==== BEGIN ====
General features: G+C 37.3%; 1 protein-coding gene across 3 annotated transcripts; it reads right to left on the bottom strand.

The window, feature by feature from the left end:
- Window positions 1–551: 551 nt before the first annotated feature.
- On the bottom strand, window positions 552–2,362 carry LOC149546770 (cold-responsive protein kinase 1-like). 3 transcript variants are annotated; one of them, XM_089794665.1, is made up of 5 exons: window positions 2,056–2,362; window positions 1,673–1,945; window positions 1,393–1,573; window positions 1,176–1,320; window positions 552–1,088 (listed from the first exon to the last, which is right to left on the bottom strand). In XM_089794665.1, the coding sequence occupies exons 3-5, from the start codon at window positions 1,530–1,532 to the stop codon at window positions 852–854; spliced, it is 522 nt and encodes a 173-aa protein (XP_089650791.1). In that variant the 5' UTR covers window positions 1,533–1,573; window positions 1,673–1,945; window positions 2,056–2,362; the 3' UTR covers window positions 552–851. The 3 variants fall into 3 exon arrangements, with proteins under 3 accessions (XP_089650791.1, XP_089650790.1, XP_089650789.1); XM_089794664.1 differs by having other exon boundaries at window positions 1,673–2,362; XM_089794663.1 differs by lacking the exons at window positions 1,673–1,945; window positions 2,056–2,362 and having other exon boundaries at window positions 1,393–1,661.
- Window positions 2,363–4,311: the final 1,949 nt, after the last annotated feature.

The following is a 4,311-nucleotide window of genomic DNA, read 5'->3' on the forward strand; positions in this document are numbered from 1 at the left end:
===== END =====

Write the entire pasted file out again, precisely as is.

General features: G+C 37.3%; 1 protein-coding gene across 3 annotated transcripts; it reads right to left on the bottom strand.

The window, feature by feature from the left end:
- Window positions 1–551: 551 nt before the first annotated feature.
- On the bottom strand, window positions 552–2,362 carry LOC149546770 (cold-responsive protein kinase 1-like). 3 transcript variants are annotated; one of them, XM_089794665.1, is made up of 5 exons: window positions 2,056–2,362; window positions 1,673–1,945; window positions 1,393–1,573; window positions 1,176–1,320; window positions 552–1,088 (listed from the first exon to the last, which is right to left on the bottom strand). In XM_089794665.1, the coding sequence occupies exons 3-5, from the start codon at window positions 1,530–1,532 to the stop codon at window positions 852–854; spliced, it is 522 nt and encodes a 173-aa protein (XP_089650791.1). In that variant the 5' UTR covers window positions 1,533–1,573; window positions 1,673–1,945; window positions 2,056–2,362; the 3' UTR covers window positions 552–851. The 3 variants fall into 3 exon arrangements, with proteins under 3 accessions (XP_089650791.1, XP_089650790.1, XP_089650789.1); XM_089794664.1 differs by having other exon boundaries at window positions 1,673–2,362; XM_089794663.1 differs by lacking the exons at window positions 1,673–1,945; window positions 2,056–2,362 and having other exon boundaries at window positions 1,393–1,661.
- Window positions 2,363–4,311: the final 1,949 nt, after the last annotated feature.

The following is a 4,311-nucleotide window of genomic DNA, read 5'->3' on the forward strand; positions in this document are numbered from 1 at the left end: